She said she was pretty sure she was going to get a good turnout from her players voting, but wasn’t sure about getting all of them to vote.


“I could kind of see because of side conversations we had we had interest, involvement and awareness,” Materazzi said. “When the AVCA put out this option to earn this award, I put this in our group chat that we could be about. If there’s any reservations, I understand, I told them it’s not about political affiliation, but it’s the awareness of how to use our voice. I was surprised that everyone voted, but not really because this generation is very in tuned with what is going on around them.”


Another award that Materazzi is proud of is receiving the AVCA Academic Award for the fourth year in a row after achieving a GPA of over 3.0.


“This last spring, we had eight 4.0’s,” she sadi. “With everything that happened by going online and trying to navigate that, I was so impressed with how well everyone did when that structure went out the window.”


Because of the accomplishments of the past teams, its is only natural for the next team to not only receive the award, but to improve on the team GPA.


“There’s definitely a competitive element to it,” she said. “The team gets excited to get the award. They want the reputation and the hallmark and that academic stigma to be about them. I love it. I think it sets them up for so many elements of their life aver volleyball ends. I love that it continues a tradition and alliance of players they haven’t even played with. They have all heard the story of the team members who wanted to put that baseline for study hall. They didn’t play with those individuals, but they know that is where it started. It’s cool to see these elements that connect the teams. It’s something that strings us together.”


Like many other colleges throughout the nation, Materazzi is at a standstill when it comes to her volleyball season. Normally, she would be gearing up for the postseason, but now, her season will start in the spring semester.

“There’s anticipation and appreciation for the season,” she said. “ It’s something we didn’t get to do that was normalized. We play volleyball in the fall, that’s what we do. To not have that be there really changed our mindsets and tested our adaptability. It’s definitely different, but the first minute we stepped on the court, the first minute we got back together as a team, that moment felt so special because there was an appreciation we got that moment.”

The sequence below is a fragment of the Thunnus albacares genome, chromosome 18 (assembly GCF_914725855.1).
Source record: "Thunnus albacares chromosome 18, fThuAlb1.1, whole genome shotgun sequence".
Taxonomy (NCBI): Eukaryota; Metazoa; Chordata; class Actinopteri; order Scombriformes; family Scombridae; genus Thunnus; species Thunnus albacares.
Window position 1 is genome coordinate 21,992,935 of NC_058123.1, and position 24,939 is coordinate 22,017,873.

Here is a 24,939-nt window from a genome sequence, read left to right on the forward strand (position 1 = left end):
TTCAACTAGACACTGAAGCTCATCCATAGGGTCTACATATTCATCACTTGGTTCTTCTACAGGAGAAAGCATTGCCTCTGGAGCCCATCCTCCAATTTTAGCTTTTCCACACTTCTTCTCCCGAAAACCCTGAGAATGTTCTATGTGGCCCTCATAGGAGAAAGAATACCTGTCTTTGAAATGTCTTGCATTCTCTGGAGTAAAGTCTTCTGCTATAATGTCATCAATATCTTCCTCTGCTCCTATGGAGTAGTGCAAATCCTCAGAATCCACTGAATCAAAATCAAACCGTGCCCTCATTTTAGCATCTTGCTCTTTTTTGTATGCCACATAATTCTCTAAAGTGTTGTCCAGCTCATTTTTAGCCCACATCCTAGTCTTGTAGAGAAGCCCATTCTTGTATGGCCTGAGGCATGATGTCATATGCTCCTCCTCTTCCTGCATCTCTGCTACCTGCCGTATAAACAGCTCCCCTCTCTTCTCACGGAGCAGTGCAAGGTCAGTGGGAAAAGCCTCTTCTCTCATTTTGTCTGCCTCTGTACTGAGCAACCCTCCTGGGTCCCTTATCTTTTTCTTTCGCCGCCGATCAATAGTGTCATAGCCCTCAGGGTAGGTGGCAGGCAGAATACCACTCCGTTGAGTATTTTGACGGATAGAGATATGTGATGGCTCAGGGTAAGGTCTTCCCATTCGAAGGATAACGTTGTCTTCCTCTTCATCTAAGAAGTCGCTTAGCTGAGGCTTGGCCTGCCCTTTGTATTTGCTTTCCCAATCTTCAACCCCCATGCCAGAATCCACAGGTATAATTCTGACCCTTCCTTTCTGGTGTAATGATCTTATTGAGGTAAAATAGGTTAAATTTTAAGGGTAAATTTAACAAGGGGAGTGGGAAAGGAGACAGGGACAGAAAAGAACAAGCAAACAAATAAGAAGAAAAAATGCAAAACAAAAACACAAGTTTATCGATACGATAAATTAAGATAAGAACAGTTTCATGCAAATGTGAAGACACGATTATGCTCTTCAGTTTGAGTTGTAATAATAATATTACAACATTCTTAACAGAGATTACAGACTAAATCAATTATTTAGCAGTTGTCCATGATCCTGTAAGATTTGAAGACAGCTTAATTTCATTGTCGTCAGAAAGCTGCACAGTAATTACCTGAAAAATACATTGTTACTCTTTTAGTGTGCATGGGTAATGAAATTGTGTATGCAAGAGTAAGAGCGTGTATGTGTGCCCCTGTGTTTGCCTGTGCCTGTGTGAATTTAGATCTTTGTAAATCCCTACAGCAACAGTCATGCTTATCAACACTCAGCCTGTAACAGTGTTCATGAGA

However, like many other colleges, Fairmont State will be starting finals and giving students the rest of the semester off until he spring semester starts in January.


“We did practices during the semester with modifications,” she said. “We mixed in volleyball, conditioning, pool workouts and sports psych session. We did our workouts outside because it was a healthier way to go with COVID. It was different for us because we’re not used to conditioning in the fall. It was a beautiful fall and we lucked out.”


Materazzi was an All-League player for the Coyotes before she graduated in 2004. She played volleyball for Cal State Monterey Bay before heading out to West Virginia. She was one of first of the recent generation of Madera Coyote volleyball players signing to college with the most recent signing of Isabella Saucedo with Southern Utah University.


“I think it’s so cool,” she said. “You look at signing days and we didn’t have that when I was in high school. It’s cool to feel like a door handle that was found for us. It really speaks to the opportunity the athletes are taking and the work the high school coaches are doing to just create those moments if they are putting the work for it.”


She has been the head coach for the past six years and has a 120-72 coaching record at Fairmont State. Her husband, Cristian, is the assistant women’s soccer coach at Fairmont State.

Recently Featured Articles